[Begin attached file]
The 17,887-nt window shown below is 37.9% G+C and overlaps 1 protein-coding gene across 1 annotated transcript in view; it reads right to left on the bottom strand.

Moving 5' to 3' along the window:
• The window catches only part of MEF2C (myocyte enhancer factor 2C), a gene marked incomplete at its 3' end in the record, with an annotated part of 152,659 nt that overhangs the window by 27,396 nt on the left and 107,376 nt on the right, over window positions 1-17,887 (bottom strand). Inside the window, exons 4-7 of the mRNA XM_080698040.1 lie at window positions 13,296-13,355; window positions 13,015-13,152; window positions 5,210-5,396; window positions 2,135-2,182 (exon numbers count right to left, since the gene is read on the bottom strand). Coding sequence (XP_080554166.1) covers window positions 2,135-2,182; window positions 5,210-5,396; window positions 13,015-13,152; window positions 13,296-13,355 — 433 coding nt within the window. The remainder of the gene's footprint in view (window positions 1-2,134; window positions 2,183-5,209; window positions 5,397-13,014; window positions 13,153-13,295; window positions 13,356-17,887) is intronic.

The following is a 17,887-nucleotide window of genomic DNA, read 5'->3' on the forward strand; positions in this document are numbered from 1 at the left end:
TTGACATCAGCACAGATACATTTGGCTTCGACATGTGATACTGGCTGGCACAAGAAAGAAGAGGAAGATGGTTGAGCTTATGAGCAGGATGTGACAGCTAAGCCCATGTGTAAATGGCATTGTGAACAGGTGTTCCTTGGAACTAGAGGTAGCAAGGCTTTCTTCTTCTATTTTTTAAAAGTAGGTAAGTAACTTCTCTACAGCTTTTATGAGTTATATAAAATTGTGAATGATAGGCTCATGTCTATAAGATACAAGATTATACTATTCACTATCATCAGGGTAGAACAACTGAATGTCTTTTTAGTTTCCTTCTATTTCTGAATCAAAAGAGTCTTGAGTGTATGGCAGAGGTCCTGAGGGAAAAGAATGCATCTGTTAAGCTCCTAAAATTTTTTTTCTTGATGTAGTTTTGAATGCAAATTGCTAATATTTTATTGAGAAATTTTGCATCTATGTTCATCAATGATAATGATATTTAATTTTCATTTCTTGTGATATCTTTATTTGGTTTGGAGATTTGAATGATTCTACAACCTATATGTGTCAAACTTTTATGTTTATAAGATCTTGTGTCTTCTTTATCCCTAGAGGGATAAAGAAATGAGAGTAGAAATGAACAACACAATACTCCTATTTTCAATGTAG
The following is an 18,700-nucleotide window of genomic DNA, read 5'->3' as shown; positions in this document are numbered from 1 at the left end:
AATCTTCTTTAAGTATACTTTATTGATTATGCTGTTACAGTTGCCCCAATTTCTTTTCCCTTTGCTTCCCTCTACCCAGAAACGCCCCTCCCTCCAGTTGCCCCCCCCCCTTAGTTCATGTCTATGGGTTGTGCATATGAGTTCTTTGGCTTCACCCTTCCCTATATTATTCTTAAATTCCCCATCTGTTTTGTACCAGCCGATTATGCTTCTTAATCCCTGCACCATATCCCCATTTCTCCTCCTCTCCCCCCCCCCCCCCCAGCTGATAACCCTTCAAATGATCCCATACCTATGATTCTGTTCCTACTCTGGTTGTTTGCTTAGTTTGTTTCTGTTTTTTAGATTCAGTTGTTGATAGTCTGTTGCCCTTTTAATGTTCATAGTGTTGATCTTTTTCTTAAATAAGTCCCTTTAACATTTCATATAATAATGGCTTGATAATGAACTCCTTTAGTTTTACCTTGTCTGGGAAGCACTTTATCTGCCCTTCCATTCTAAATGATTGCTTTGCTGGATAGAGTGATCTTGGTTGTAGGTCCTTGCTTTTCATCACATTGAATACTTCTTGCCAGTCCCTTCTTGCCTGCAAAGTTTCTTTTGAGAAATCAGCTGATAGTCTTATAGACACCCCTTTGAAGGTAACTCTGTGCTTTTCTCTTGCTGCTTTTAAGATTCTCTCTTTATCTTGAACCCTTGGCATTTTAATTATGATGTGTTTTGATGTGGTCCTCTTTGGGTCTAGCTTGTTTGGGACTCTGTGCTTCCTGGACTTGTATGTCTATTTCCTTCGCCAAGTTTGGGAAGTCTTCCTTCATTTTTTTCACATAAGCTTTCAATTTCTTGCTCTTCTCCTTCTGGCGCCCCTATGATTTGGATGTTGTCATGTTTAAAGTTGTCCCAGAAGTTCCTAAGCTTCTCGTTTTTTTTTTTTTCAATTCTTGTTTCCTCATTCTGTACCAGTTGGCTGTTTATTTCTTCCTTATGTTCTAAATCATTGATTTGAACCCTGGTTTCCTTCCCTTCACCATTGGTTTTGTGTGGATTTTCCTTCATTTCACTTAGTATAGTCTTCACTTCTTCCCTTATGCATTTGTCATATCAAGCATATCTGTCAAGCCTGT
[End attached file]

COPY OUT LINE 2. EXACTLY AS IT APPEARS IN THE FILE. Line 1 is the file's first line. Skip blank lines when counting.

Moving 5' to 3' along the window: